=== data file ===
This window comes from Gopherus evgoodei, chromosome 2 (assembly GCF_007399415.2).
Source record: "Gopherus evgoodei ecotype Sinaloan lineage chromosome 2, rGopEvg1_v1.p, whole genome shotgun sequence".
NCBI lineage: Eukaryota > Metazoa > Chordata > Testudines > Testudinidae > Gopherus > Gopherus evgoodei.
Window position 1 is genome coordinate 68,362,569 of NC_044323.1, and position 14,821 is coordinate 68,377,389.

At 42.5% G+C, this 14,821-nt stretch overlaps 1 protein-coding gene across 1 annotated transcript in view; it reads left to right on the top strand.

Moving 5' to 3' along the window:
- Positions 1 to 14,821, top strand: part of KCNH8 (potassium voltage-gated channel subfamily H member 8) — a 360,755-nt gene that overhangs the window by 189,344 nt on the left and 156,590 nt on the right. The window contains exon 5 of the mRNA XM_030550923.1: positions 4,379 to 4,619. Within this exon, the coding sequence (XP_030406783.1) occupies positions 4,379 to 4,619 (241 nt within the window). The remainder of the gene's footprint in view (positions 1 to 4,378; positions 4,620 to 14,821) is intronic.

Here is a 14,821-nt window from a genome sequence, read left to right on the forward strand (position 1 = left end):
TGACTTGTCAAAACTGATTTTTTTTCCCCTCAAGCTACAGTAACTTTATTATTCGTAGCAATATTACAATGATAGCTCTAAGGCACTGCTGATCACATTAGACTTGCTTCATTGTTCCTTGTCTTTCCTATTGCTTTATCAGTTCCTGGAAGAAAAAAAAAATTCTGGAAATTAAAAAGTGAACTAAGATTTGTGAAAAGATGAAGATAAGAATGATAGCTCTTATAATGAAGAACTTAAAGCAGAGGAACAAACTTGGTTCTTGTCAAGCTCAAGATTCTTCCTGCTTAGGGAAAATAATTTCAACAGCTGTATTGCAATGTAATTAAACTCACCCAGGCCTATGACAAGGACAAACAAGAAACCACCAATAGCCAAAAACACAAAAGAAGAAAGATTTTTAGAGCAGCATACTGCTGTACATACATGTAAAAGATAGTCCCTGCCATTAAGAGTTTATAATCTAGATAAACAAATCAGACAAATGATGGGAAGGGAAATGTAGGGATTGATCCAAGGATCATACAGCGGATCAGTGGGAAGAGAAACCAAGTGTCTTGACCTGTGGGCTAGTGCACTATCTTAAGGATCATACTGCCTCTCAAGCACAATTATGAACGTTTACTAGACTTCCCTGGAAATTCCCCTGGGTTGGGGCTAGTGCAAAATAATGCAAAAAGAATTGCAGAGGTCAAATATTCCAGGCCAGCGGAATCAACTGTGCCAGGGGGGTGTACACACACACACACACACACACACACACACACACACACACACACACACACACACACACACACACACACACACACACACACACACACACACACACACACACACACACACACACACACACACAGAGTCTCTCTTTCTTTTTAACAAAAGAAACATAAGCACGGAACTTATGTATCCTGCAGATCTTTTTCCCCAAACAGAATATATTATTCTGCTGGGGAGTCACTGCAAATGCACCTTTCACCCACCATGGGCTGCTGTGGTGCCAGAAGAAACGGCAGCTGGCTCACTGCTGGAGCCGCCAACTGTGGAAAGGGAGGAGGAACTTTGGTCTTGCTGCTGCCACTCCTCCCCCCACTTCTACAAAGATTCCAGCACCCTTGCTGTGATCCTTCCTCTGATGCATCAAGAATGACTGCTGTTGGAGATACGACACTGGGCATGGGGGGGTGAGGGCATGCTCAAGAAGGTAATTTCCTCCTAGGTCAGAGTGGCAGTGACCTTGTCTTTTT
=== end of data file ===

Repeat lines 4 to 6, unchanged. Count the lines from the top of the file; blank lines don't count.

Window position 1 is genome coordinate 68,362,569 of NC_044323.1, and position 14,821 is coordinate 68,377,389.

At 42.5% G+C, this 14,821-nt stretch overlaps 1 protein-coding gene across 1 annotated transcript in view; it reads left to right on the top strand.

Moving 5' to 3' along the window: